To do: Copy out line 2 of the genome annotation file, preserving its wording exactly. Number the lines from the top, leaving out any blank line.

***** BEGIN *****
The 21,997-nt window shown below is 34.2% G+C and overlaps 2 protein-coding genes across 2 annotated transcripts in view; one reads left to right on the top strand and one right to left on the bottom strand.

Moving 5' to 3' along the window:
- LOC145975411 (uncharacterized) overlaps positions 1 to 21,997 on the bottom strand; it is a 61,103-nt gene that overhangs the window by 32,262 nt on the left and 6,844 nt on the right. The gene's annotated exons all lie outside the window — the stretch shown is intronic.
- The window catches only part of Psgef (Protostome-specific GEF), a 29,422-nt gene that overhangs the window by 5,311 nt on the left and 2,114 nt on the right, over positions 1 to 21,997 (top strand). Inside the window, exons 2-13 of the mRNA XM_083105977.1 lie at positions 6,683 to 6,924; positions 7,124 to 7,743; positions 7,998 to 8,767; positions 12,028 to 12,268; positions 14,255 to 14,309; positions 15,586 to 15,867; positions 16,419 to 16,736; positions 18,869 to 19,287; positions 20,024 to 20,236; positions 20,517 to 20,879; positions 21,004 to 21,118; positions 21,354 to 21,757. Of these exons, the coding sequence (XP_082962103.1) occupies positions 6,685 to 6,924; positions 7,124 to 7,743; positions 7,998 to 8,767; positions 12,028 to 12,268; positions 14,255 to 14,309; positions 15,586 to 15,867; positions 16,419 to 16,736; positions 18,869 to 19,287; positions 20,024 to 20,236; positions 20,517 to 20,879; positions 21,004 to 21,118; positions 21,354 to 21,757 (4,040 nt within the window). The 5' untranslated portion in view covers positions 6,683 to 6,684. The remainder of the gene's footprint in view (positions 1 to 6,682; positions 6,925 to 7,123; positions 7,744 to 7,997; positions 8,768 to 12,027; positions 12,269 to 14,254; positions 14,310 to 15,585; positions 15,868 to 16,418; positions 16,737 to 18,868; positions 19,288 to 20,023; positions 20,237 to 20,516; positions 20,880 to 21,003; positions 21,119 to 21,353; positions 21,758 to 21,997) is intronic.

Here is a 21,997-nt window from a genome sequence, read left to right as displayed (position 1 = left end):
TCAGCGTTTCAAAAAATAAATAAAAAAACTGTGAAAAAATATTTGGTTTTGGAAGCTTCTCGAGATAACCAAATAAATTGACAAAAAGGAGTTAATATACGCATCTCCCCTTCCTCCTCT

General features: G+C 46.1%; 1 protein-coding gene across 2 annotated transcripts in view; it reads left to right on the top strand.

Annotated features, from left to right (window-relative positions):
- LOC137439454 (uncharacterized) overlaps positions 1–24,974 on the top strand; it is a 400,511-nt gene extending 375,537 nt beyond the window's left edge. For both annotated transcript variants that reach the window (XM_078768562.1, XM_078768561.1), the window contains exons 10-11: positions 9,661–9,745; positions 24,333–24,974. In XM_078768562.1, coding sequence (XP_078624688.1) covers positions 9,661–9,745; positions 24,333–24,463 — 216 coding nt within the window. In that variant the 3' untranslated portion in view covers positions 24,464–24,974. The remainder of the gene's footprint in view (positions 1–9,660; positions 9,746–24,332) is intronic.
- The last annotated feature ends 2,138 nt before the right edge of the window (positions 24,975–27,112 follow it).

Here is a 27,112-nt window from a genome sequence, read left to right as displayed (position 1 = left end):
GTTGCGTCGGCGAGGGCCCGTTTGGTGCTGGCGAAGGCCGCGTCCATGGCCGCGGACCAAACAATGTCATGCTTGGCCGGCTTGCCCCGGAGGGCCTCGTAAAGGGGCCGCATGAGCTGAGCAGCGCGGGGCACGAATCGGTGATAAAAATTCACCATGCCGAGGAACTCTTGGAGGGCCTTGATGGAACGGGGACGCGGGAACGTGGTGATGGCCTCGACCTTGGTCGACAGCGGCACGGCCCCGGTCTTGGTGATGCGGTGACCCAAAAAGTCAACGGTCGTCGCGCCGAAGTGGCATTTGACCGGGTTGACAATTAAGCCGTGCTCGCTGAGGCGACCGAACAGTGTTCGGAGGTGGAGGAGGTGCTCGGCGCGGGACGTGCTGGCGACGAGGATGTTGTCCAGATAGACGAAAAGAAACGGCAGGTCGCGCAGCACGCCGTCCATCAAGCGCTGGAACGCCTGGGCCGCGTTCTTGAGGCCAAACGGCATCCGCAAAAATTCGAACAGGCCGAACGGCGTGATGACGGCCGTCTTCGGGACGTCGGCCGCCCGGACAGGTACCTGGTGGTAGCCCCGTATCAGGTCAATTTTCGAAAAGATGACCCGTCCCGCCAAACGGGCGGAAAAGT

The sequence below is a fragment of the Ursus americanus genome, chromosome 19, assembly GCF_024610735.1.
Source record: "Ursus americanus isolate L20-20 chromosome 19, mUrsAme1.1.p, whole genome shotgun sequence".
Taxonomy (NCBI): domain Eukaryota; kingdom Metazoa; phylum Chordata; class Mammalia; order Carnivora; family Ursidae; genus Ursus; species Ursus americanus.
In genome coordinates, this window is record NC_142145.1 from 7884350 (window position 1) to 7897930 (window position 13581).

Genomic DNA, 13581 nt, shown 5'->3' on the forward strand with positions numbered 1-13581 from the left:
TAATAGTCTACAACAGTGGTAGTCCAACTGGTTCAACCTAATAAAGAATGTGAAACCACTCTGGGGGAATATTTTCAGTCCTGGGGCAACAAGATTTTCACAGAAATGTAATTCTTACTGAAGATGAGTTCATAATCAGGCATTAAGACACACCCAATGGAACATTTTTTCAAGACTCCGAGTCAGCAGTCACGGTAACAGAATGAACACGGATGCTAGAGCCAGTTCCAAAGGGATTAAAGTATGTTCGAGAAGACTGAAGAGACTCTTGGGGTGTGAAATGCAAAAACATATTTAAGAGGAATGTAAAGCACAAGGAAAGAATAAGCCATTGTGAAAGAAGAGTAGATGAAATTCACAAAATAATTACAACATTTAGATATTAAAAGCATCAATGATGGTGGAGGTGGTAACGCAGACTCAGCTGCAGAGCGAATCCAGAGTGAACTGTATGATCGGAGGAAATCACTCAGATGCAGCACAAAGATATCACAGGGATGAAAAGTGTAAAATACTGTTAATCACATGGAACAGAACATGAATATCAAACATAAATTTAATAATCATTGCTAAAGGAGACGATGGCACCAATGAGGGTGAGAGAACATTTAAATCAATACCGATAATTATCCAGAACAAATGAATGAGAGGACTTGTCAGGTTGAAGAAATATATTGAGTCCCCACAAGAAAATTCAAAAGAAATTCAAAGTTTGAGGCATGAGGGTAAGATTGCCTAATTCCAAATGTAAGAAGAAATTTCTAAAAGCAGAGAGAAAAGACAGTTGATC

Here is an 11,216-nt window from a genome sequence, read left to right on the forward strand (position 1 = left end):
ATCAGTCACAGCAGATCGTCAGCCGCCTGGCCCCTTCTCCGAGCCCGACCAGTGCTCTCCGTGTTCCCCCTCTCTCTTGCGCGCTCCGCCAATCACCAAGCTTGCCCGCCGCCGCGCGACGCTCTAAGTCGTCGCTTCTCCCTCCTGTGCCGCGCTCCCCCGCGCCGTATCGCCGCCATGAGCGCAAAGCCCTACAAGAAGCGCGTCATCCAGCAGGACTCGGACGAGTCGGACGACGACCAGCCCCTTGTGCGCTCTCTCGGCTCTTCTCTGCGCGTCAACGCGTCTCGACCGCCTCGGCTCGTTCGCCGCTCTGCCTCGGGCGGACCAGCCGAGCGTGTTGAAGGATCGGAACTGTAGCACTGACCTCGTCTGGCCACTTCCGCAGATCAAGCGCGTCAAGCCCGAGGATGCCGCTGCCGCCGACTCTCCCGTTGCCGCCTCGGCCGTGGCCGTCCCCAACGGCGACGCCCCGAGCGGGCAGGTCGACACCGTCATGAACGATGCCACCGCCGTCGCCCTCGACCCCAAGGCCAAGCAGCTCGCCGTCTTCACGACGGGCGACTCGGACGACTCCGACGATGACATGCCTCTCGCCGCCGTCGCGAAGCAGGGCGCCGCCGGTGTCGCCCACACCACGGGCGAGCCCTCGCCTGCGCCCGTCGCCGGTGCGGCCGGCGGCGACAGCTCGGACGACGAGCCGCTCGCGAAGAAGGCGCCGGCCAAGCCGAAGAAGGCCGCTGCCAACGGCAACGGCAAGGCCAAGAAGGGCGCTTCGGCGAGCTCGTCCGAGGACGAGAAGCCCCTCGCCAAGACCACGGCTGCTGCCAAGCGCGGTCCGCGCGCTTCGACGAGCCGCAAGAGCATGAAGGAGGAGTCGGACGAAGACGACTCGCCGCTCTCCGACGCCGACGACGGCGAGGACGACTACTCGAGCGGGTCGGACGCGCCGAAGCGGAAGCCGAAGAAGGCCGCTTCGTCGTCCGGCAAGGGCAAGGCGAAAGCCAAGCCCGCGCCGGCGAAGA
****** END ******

Moving 5' to 3' along the window: